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Science in Museums: The Circle of Life

Posted by Phillippa Pitts on February 19, 2014 in Science in Museums |

by columnist Jenna Conversano

Hi all – I’m Jenna, a new Science in Museums columnist, with a particular interest in biology, zoos, and aquariums.

The “hot item” in the news last week was the euthanasia of Marius, a two year-old giraffe at the Copenhagen Zoo, followed by a massive uproar across the web. If you somehow missed this news story, here is a short recap: the Copenhagen Zoo euthanized their two year-old male giraffe with a shotgun on February 7th. The giraffe’s genes were overrepresented in the EAZA (European Association of Zoos and Aquariums) population and would present an inbreeding risk. Other options—such as sending to a non-EAZA zoo or private individual—were not considered viable. After Marius’s death, zoo staff led a public dissection of the giraffe, followed by visible feeding of the giraffe to its lions. The EAZA executive director, Leslie Dickie, published a statement via CNN fully supporting the Copenhagen Zoo’s actions. The AZA, while itself operating under a firm contraceptive policy, has also been supportive.

One point to consider here, in terms of this column, is whether the Copenhagen Zoo’s culminating actions—the dissection and feeding—was a step towards transparency and the furthering of public science or a misstep in the public perception of zoos.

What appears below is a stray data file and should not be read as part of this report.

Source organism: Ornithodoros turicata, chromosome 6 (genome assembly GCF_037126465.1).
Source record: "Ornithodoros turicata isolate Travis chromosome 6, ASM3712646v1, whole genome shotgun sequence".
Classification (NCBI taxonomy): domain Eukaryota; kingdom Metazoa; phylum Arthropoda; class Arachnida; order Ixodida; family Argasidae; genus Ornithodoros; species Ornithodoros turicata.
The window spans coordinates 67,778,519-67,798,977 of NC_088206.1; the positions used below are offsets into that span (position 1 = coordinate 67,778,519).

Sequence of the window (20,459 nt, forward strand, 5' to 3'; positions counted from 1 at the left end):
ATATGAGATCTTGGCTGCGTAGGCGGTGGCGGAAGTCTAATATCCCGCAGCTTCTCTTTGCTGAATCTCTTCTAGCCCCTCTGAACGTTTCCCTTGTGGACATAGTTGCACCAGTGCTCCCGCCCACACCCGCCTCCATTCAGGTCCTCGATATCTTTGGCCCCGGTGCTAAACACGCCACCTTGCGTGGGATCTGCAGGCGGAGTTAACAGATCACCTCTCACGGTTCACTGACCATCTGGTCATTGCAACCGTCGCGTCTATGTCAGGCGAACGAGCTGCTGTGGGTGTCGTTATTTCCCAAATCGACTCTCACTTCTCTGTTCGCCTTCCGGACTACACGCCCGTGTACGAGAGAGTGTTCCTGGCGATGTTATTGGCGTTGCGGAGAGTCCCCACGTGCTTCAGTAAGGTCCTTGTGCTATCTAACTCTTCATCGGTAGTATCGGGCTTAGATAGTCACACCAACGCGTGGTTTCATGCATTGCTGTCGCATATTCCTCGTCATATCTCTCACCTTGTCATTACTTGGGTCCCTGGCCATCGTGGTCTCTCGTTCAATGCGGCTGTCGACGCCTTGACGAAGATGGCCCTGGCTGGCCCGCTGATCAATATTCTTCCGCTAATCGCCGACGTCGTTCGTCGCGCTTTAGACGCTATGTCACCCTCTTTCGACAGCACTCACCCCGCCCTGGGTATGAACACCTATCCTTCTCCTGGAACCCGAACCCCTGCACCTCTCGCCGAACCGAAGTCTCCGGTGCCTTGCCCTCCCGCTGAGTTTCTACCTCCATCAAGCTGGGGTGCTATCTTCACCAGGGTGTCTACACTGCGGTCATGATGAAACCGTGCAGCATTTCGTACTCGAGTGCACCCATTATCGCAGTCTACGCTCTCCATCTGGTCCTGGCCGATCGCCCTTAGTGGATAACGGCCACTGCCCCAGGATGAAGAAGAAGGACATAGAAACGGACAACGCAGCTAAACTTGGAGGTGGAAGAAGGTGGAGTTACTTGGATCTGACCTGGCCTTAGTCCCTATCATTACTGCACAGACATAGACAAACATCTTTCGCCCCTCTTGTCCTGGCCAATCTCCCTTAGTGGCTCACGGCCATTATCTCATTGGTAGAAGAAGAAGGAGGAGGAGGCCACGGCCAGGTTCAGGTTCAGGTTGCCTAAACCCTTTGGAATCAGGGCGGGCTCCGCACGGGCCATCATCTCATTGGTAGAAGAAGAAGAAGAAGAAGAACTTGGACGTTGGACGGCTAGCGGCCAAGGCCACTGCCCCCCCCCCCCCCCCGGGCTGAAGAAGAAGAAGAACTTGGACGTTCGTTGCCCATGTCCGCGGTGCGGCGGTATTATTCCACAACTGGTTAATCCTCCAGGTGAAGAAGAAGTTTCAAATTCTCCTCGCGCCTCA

Read more…

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MIT’s List Art Center needs your help this Vacation Week!

Posted by Phillippa Pitts on February 18, 2014 in Uncategorized |

Here’s the call from Campus & Community Outreach Coordinator Courtney Klemens for volunteers to help with the List Art Center’s School Vacation Week programs. Their biggest need is Wednesday morning, but the full schedule of activities is below. If you’d like to volunteer, contact Courtney at cklemens@mit.edu.

 Family Week at the List

Tuesday, February 18 through Friday, February 21

Full shifts: 11 to 4 pm, or, Half-shifts: 11:30 am to 1:30 pm and 1:30 to 4:30 pm)

  • Facilitate hands-on artmaking projects with children
  • Create example artworks
  • Help with clean up and set up
  • Looking for an engaging storyteller for Wednesday Feb 19
  • Free lunch!

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Weekly Jobs Round-up!

Posted by Phillippa Pitts on February 14, 2014 in jobs listings |

Here’s our weekly roundup of new jobs. As always, they go up immediately on their own page. Happy hunting!

 

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Announcing a new museum studies website!

Posted by Phillippa Pitts on February 13, 2014 in tufts program news |

Congratulations to the department and staff for all their hard work on the new Museum Studies department website!

Check it out at museumstudies.tufts.edu

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Science in Museums: Planning and Development of a Digital Gallery Guide

Posted by Phillippa Pitts on February 8, 2014 in Science in Museums |

by columnist Cira Brown

I am in currently in the midst of a project at the Collection of Historical Scientific Instruments at Harvard University as part of my fellowship, but I thought it would be useful to write about some of my experiences. My primary responsibility has been the planning and development of digital gallery guide for our upcoming exhibition on the cultural history of anatomy. The curatorial team has defined 3 major thematic narratives (Preparation, Practice and Afterlife) as well as 3 key time periods (roughly, the 16th, 19th and 20th Centuries). Read more…

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Weekly Jobs Round-up!

Posted by Phillippa Pitts on February 7, 2014 in jobs listings |

Here’s our weekly roundup of new jobs. As always, they go up immediately on their own page. Happy hunting!

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Why blogging matters…